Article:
History & Nostalgia

Avery History Behind Bars, on the Rails, and in the Square in 2022

By Elizabeth Baird Hardy

Avery County may be the youngest county in North Carolina, but it has a lively history. The Avery County Museum and the Historical Association are both thriving and looking forward to helping Avery County residents and visitors learn more about the past with a variety of opportunities to experience history.

The Avery County Museum is housed in the former Avery County Jail, next to the county courthouse, in Newland. Originally, the jail housed both prisoners and the jailer and his family. The jailer’s wife often prepared the meals for those who were incarcerated on the building’s second floor. In 1976, as part of America’s nationwide bicentennial celebration, the closed jail was re-born as the county museum. Over the past decades, the museum has continued to grow and change, adding and updating exhibits and resources as it helps preserve the past of a new county with an old story to tell.

In 2007, the museum added a very special building to the complex, the 1917 Linville Depot of the East Tennessee and Western North Carolina Railroad, fondly known as Tweetsie. The depot had been used as a residence and fishing cabin for many years before being relocated to the museum grounds and returned to its early twentieth-century glory as the generally recognized “nicest depot” on the line.  In 2014 the depot was joined by Caboose 505, which was transported to the site and has now been completely and lovingly restored. Both the depot and the caboose are once again open for visitors, after being closed for pandemic protocols, so it is easy to step back in time to the days when the railroad was an integral part of transportation, life, and culture in our region. 

Visitors can learn about the county’s railroad history, as well as a multitude of other historical topics as they explore the caboose and depot, along with the many exhibits in the museum, which are expanded and rotated often so that guests who have visited before will always find something new. This summer, according to board member Tense Banks, who has been serving with the museum for over 25 years, the refurbished music room will be offering new interactive multimedia experiences. The museum has an extensive collection of artifacts and materials connected to local celebrities LuluBelle and Scotty Wiseman, who were popular radio and film performers. The room’s new features will allow visitors to enjoy and understand these various media.  Aneda Johnson, chair of the Avery County Historical Society, notes that the new and improved music room will celebrate the variety of music that is woven into the county’s history, including the music of worship. In addition, there will be exhibits on the county’s current musical voices, including Jason Burleson, who has played with the popular bluegrass band Blue Highway for nearly three decades, and the award-winning Darrin and Brooke Aldridge, who have just released their ninth album.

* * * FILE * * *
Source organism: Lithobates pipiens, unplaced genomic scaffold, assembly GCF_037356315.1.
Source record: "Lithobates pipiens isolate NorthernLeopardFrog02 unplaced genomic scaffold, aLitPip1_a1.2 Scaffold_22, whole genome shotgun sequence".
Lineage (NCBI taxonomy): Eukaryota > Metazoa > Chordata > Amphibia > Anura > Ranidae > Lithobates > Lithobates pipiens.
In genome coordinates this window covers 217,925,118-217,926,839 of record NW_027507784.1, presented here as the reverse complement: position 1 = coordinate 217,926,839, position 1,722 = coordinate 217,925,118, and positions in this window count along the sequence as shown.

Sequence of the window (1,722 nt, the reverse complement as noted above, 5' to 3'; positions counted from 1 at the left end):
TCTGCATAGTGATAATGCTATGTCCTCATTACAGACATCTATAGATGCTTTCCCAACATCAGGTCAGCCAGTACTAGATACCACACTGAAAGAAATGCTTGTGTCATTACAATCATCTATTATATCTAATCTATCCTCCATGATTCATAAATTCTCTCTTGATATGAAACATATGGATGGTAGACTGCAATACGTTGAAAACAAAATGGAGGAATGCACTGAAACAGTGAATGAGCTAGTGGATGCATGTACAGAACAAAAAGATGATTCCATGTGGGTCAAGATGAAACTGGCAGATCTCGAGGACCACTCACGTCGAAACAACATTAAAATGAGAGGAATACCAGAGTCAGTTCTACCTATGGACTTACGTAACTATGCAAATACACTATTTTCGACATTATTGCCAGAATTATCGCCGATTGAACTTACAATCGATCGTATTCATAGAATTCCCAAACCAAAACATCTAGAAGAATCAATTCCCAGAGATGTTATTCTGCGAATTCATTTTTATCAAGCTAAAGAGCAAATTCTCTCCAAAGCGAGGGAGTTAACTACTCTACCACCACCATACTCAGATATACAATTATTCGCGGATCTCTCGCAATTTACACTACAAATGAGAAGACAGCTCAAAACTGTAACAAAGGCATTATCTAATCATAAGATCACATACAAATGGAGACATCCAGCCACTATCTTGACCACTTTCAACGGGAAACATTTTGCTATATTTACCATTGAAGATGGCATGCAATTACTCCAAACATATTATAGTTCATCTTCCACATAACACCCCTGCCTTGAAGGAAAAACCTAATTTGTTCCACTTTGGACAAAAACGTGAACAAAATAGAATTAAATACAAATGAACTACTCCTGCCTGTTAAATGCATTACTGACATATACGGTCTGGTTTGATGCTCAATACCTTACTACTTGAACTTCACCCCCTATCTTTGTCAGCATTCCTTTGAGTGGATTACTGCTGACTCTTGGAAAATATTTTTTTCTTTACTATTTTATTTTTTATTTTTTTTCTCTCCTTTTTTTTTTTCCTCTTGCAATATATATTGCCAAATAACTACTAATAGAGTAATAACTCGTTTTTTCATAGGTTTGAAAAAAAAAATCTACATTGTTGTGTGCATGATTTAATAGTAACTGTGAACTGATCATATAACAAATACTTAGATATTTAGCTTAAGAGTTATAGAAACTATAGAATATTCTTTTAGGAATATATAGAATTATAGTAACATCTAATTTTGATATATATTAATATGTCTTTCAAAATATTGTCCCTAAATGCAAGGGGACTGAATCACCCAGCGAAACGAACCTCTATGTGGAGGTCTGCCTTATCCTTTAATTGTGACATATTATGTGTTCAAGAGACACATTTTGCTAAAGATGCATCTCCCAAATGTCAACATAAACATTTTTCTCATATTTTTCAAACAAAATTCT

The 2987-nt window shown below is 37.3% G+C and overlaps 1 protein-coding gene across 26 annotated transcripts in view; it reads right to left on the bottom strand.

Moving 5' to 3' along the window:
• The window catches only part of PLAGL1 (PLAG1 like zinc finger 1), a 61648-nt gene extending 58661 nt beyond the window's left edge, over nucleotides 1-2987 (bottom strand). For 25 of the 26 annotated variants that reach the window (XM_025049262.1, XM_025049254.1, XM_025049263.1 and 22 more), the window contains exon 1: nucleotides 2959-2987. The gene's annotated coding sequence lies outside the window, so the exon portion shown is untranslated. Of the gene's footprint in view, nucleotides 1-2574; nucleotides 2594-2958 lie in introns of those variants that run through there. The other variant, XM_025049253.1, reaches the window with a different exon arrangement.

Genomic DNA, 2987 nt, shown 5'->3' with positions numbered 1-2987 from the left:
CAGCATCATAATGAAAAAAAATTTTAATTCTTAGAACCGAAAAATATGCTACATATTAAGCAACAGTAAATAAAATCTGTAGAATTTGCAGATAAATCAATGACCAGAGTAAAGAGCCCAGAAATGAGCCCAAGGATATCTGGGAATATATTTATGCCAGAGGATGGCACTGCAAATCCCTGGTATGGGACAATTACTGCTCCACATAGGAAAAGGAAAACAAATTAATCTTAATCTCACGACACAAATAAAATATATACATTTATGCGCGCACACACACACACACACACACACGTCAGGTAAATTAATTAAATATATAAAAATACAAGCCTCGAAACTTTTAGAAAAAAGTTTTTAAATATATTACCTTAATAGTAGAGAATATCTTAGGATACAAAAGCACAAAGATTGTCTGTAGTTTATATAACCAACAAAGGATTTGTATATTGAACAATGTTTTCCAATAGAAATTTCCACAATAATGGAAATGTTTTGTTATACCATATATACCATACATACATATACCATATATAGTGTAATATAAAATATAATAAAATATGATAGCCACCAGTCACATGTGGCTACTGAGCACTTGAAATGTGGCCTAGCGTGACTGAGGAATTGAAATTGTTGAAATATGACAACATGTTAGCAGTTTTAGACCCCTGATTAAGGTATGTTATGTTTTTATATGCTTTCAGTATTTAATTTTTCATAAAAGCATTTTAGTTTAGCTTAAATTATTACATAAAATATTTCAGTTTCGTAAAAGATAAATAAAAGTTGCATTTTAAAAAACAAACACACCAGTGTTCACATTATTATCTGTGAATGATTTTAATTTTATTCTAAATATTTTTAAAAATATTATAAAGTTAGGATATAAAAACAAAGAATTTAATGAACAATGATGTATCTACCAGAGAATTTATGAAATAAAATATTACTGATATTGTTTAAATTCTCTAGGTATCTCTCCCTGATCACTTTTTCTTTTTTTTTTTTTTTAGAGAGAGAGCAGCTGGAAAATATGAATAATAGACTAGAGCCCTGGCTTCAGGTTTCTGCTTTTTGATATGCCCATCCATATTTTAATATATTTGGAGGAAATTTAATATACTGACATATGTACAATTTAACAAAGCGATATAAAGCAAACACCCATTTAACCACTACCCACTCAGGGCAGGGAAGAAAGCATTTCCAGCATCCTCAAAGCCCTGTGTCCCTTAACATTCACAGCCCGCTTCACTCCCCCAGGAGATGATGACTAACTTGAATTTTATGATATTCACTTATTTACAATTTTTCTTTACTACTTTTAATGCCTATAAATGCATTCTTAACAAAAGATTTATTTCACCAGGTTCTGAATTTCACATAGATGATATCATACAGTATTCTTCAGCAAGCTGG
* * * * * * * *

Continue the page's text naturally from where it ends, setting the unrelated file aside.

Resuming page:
Outstanding local music will also be at the center of the popular Avery County Heritage Festival, which will fill the town square with craftspeople, exhibitors, genealogists, authors, performers, and others celebrating and demonstrating a wide variety of historical topics. The Heritage Festival, which will be held June 25 from 9 a.m. to 3 p.m., is free to the public and will include plenty of entertainment, such as a full lineup of musicians and cloggers, along with the popular family history tables, vendors, and demonstrators.

Tense Banks notes that this year’s festival will have even more genealogist tables so that visitors can trace their families from the area. The museum’s growing genealogy library is also an excellent resource for those who want to learn more about their family history. Everyone is invited to this vibrant and beloved event, and there is still time to participate or volunteer.

Aneda Johnson, whose family has been in the area since the 1800s, has a love for history and stresses that, “it’s so important to know your roots,” while recognizing that understanding the past is an on-going quest. “I am still learning,” she says, stressing that there is always something more to learn.

One of the most important ways that anyone can learn more about Avery County’s history is by visiting the museum.  In addition to the exhibits, visitors can discover resources in the bookstore and genealogy library. As Tense Banks observes, it is vitally important to learn about history: “In order to know who are, we have to know where we came from,” to know what the people of the past “sacrificed to make us who we are.”

Those who want to learn more about Avery County’s past, while helping others learn, are encouraged to join the Museum’s Board or to volunteer at the museum. Especially with both buildings open and the growing genealogy library, volunteers are a valuable resource who keep the Avery County Museum open to public.

The Avery County Museum is open Tuesday through Friday from 10 a.m. to 3 p.m. and on Saturday from 11 a.m. to 3 p.m. In the winter months, the museum is open on Thursdays, Fridays, and Saturdays. Since the museum is staffed by volunteers, it is often a good idea to call first. To keep up with events at the museum, check out the Avery County Genealogical Society Facebook page, call the museum at 828-733-7111 or visit Averycountymuseum.org.

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